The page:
Winter shrubs provide a little color, aroma

Published 12:00 am Friday, February 22, 2013

SALISBURY — Many have received garden catalogs and are longing for warmer, dryer weather to work outdoors. Many have posed questions that you may also have about your gardening endeavors. Below are a few:

Q: When is the best time and how do I prune back my blueberries? The plants are about eight years old.

A: Rabbiteye-type blueberries require little pruning for the first five years of growth. You can remove lower twiggy growth, dead or damaged shoots, and weak, spindly growth. It’s best to tip back excessively long and limber shoots to stimulate lateral branching and to thicken the shoots. Prune young plants during the dormant season and immediately after harvest with older plants. Old, non-productive growth needs to be removed to rejuvenate new growth. The buds will be very noticeable and you’ll be able to see which growth is non-productive. Go to for more information.

Q: What is that shrub blooming a few weeks ago similar in appearance to forsythia?

A: That shrub is most likely winter jasmine, Jasminum nudiflorum. It blooms very early and has green stems.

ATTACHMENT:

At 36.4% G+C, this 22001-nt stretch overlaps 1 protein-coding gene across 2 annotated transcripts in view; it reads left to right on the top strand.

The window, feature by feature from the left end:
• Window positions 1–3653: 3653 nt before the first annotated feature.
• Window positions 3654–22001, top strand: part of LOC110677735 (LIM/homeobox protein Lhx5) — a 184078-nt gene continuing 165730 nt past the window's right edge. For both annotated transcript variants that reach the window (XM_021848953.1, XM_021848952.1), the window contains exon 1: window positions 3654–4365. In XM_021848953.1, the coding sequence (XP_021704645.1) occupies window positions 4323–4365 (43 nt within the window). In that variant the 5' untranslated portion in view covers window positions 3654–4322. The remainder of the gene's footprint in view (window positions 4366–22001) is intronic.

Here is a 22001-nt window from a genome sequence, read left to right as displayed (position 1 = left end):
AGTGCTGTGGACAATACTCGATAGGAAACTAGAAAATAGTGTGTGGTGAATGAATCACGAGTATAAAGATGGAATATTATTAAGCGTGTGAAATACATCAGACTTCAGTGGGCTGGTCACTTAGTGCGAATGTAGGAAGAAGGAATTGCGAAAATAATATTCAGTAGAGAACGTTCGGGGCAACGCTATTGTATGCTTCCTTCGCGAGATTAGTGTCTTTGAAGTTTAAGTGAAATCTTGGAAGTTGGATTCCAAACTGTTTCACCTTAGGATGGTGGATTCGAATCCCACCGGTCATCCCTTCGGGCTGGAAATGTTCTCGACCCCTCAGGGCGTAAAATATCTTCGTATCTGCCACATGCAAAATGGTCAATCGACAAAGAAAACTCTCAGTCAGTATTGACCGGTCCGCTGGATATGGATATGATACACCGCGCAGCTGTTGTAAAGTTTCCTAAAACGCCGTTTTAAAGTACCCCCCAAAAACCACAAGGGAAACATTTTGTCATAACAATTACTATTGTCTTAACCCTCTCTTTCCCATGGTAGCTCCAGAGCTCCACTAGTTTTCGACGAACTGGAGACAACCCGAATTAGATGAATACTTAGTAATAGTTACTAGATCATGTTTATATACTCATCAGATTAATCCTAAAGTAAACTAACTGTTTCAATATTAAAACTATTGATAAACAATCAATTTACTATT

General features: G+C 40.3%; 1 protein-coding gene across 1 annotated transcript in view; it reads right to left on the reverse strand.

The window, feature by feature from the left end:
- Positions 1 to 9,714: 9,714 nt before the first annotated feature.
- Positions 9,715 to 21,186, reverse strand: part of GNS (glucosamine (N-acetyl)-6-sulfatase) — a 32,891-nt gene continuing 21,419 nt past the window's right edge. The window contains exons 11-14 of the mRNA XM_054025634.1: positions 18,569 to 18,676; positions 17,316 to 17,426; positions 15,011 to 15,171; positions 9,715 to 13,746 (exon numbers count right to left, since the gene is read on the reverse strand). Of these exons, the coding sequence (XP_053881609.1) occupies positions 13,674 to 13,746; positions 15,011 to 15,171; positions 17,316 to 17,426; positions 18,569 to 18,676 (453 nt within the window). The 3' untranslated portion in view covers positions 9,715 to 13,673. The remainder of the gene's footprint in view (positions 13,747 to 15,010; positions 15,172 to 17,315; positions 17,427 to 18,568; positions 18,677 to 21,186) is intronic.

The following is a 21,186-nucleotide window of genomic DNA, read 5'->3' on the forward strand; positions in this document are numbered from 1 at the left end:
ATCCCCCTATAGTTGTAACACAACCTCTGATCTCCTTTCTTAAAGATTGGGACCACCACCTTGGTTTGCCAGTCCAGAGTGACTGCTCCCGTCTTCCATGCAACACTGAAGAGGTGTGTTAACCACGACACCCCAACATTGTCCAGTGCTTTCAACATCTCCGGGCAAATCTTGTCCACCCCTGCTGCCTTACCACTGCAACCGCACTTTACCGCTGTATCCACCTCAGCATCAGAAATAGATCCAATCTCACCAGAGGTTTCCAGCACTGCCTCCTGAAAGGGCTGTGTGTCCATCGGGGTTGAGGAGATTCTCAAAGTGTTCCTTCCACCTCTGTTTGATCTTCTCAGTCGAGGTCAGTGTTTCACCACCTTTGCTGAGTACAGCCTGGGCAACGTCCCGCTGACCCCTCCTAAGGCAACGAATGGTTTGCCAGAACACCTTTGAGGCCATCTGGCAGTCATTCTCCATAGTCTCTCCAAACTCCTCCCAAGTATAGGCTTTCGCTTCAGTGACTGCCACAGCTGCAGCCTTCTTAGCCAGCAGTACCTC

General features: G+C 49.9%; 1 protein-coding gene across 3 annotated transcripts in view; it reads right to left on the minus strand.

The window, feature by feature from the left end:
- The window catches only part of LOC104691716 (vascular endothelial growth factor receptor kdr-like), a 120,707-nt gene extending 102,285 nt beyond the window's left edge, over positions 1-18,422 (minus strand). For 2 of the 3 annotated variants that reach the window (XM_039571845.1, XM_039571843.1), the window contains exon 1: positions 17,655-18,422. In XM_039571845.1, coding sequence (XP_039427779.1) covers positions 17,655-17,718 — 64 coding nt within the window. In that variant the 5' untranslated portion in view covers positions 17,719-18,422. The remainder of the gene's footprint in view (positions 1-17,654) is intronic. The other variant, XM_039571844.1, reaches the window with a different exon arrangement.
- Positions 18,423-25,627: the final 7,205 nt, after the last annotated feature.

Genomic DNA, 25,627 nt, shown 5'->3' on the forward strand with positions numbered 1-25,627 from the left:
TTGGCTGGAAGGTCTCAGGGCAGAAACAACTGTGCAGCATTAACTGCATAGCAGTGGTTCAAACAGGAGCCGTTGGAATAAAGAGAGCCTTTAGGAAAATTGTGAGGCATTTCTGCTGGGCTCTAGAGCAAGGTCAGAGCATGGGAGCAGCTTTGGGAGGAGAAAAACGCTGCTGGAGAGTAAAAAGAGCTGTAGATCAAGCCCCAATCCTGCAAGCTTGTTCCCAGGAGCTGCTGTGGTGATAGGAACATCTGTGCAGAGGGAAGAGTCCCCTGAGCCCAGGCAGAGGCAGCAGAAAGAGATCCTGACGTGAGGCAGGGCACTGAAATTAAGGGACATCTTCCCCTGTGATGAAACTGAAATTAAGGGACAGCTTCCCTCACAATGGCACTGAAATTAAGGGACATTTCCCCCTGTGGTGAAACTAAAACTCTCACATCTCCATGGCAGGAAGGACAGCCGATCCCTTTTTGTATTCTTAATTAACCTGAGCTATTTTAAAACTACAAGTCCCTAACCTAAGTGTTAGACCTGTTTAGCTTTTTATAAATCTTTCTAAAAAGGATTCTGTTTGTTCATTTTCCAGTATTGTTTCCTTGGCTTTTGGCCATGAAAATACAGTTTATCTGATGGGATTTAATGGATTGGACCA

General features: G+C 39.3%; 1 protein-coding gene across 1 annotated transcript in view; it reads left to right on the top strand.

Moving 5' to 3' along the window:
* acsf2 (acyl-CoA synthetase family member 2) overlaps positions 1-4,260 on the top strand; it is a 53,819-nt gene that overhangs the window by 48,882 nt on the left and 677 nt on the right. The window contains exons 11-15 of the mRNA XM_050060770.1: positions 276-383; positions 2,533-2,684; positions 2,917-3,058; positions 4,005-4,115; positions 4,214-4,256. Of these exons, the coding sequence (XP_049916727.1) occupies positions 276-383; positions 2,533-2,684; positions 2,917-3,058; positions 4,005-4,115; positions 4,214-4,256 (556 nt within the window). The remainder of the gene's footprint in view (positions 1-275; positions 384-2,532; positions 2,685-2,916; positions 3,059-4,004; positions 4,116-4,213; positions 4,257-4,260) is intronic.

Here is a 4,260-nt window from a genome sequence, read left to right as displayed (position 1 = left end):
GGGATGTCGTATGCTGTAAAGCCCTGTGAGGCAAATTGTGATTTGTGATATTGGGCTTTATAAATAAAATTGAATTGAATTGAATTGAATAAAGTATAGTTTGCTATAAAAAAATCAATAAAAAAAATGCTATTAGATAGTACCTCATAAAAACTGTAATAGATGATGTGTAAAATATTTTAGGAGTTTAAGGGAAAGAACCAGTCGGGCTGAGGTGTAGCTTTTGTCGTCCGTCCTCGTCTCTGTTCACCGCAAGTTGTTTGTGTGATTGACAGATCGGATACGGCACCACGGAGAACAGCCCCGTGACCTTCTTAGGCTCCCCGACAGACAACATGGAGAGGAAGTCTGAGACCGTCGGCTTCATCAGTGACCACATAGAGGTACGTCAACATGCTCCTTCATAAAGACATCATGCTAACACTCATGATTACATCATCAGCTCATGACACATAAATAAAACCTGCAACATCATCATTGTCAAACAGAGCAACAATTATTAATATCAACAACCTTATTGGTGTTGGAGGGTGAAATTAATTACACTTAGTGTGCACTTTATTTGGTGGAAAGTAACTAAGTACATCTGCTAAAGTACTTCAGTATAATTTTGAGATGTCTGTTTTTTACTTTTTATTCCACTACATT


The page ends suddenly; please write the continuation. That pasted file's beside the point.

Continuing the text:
Q: My garden catalogs all have grafted tomato plants for sale. Some of these tomato plants are almost $8 per plant. Are these plants really worth this much?

A: Commercial growers are using grafted plants to produce tomatoes where diseases are a problem. Generally, a high quality heirloom is placed on a disease resistant root-stock for increased longevity. These plants may be beneficial if you have chronic tomato disease problems, especially on heirlooms. However, $8 will buy a lot of wonderful locally grown tomatoes at local farmers markets.

Q: There is a vine at the Cooperative Extension Office that has a very small, yet fragrant white bloom now. My grandmother had one of these plants. What is that plant that is blooming now?

A: It is commonly known as, Lonicera fragrantissima, a deciduous plant that has been around for many years. It blooms early in the spring and is well noted for its very sweet fragrance. Go to for more information.

Q: I noticed Cooperative Extension 4-H program is selling strawberries. I want to plant berries in my small raised bed area. Can I use these berries and how far apart would I plant them in the beds?

A: Plant the berry plants no closer than 12 inches apart in rows or staggered in the beds. Allstar is the variety sold by the 4-H program. The mid- to late maturing cultivar’s vigor and resistance to diseases makes it suitable to most growing conditions in Rowan County.

Contact Darrell Blackwelder at 704-216-8970.